Scientists are learning about the possible causes of bipolar disorder. Most scientists agree that there is no single cause. Rather, many factors likely act together to produce the illness or increase risk.
Genetics Bipolar disorder tends to run in families, so researchers are looking for genes that may increase a person's chance of developing the illness. Genes are the "building blocks" of heredity. They help control how the body and brain work and grow. Genes are contained inside a person's cells that are passed down from parents to children.
Children with a parent or sibling who has bipolar disorder are four to six times more likely to develop the illness, compared with children who do not have a family history of bipolar disorder.12 However, most children with a family history of bipolar disorder will not develop the illness.
Genetic research on bipolar disorder is being helped by advances in technology. This type of research is now much quicker and more far-reaching than in the past. One example is the launch of the Bipolar Disorder Phenome Database, funded in part by NIMH. Using the database, scientists will be able to link visible signs of the disorder with the genes that may influence them. So far, researchers using this database found that most people with bipolar disorder had:13
• Missed work because of their illness
• Other illnesses at the same time, especially alcohol and/or substance abuse and panic disorders
• Been treated or hospitalized for bipolar disorder.
The researchers also identified certain traits that appeared to run in families, including:
• History of psychiatric hospitalization
• Co-occurring obsessive-compulsive disorder (OCD)
• Age at first manic episode
• Number and frequency of manic episodes.
Scientists continue to study these traits, which may help them find the genes that cause bipolar disorder some day.But genes are not the only risk factor for bipolar disorder. Studies of identical twins have shown that the twin of a person with bipolar illness does not always develop the disorder. This is important because identical twins share all of the same genes. The study results suggest factors besides genes are also at work. Rather, it is likely that many different genes and a person's environment are involved. However, scientists do not yet fully understand how these factors interact to cause bipolar disorder.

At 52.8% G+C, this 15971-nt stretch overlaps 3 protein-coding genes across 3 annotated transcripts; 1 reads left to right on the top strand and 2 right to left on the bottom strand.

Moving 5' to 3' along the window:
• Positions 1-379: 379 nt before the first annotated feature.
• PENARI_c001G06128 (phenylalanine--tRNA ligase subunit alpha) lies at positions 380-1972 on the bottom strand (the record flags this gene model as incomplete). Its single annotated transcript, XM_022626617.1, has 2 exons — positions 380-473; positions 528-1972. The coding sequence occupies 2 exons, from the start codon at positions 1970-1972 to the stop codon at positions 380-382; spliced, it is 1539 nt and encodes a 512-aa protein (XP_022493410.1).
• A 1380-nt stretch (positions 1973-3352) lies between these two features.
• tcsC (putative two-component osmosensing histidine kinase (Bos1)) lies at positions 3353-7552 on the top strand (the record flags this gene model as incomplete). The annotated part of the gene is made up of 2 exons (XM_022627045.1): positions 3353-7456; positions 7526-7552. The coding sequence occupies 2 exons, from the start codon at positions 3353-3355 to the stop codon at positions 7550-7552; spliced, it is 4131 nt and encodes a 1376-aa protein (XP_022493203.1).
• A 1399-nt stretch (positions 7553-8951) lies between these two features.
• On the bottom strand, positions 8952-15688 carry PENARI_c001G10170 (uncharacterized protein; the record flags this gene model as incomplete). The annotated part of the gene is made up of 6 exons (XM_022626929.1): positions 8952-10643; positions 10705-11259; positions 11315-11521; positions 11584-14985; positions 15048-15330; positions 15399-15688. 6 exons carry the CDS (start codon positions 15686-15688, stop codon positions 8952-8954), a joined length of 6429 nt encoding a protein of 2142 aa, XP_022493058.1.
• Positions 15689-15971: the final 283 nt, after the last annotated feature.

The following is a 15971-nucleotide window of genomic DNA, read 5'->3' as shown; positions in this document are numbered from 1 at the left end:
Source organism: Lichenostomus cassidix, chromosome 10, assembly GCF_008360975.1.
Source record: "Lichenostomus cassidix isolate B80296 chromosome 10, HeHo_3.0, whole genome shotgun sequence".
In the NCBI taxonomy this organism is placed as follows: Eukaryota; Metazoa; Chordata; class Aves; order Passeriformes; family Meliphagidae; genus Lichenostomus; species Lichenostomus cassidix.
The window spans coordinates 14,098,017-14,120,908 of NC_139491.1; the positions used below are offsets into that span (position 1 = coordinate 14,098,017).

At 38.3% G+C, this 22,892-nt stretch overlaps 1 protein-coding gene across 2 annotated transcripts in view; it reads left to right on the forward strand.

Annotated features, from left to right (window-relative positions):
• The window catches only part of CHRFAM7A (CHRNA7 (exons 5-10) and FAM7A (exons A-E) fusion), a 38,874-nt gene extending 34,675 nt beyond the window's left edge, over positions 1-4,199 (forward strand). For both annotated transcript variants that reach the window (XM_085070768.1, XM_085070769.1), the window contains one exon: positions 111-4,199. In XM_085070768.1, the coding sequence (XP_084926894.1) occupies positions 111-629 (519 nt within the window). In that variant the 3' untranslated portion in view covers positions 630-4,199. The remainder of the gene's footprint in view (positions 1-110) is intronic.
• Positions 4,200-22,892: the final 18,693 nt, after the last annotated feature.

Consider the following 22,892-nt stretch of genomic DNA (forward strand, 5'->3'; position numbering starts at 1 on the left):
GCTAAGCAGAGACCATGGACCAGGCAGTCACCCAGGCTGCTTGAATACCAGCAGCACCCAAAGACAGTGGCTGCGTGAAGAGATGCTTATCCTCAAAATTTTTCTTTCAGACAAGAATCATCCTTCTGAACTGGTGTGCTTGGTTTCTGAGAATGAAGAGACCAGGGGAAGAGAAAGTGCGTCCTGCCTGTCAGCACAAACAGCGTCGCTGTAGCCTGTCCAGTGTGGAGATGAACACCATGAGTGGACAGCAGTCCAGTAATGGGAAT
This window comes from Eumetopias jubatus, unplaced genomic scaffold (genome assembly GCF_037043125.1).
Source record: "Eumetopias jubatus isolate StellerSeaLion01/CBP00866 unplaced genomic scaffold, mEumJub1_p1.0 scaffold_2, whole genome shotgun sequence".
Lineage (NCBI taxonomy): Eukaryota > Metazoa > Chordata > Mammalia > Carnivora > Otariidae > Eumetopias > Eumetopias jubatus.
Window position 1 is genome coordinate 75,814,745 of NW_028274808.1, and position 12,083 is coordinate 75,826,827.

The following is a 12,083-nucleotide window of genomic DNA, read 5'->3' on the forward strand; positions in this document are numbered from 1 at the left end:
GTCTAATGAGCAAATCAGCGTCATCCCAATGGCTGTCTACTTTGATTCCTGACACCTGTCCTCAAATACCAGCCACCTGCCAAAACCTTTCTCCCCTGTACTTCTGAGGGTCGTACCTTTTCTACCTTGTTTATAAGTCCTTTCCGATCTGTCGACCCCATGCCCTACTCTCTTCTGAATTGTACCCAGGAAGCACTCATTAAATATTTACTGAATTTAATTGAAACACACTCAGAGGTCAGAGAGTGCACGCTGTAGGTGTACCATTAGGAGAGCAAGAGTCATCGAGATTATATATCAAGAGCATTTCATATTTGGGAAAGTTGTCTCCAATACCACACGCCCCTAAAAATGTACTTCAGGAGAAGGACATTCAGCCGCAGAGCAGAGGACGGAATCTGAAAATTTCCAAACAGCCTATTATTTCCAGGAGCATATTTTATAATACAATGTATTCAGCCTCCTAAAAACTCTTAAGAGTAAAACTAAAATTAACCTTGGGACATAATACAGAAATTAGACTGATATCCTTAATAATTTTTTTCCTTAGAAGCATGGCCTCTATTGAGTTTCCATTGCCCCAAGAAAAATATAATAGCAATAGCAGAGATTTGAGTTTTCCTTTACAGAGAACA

Brain structure and functioning Brain-imaging studies are helping scientists learn what happens in the brain of a person with bipolar disorder.14, 15 Newer brain-imaging tools, such as functional magnetic resonance imaging (fMRI) and positron emission tomography (PET), allow researchers to take pictures of the living brain at work. These tools help scientists study the brain's structure and activity.
Some imaging studies show how the brains of people with bipolar disorder may differ from the brains of healthy people or people with other mental disorders. For example, one study using MRI found that the pattern of brain development in children with bipolar disorder was similar to that in children with "multi-dimensional impairment," a disorder that causes symptoms that overlap somewhat with bipolar disorder and schizophrenia.16 This suggests that the common pattern of brain development may be linked to general risk for unstable moods.
Learning more about these differences, along with information gained from genetic studies, helps scientists better understand bipolar disorder. Someday scientists may be able to predict which types of treatment will work most effectively. They may even find ways to prevent bipolar disorder.
Treatment studies Recently, the US National Institute of Mental Health funded a clinical trial called the Systematic Treatment Enhancement Program for Bipolar Disorder (STEP-BD). This was the largest treatment study ever conducted for bipolar disorder. In a study on psychotherapies, STEP-BD researchers compared people in two groups. The first group was treated with collaborative care (three sessions of psychoeducation over six weeks). The second group was treated with medication and intensive psychotherapy (30 sessions over nine months of CBT, interpersonal and social rhythm therapy, or family-focused therapy). Researchers found that the second group had fewer relapses, lower hospitalization rates, and were better able to stick with their treatment plans.42 They were also more likely to get well faster and stay well longer.
More research is being undertaken on which combinations of psychotherapy and medication work best. The goal is to help people with bipolar disorder live symptom-free for longer periods and to recover from episodes more quickly. Researchers also hope to determine whether psychotherapy helps delay the start of bipolar disorder in children at high risk for the illness.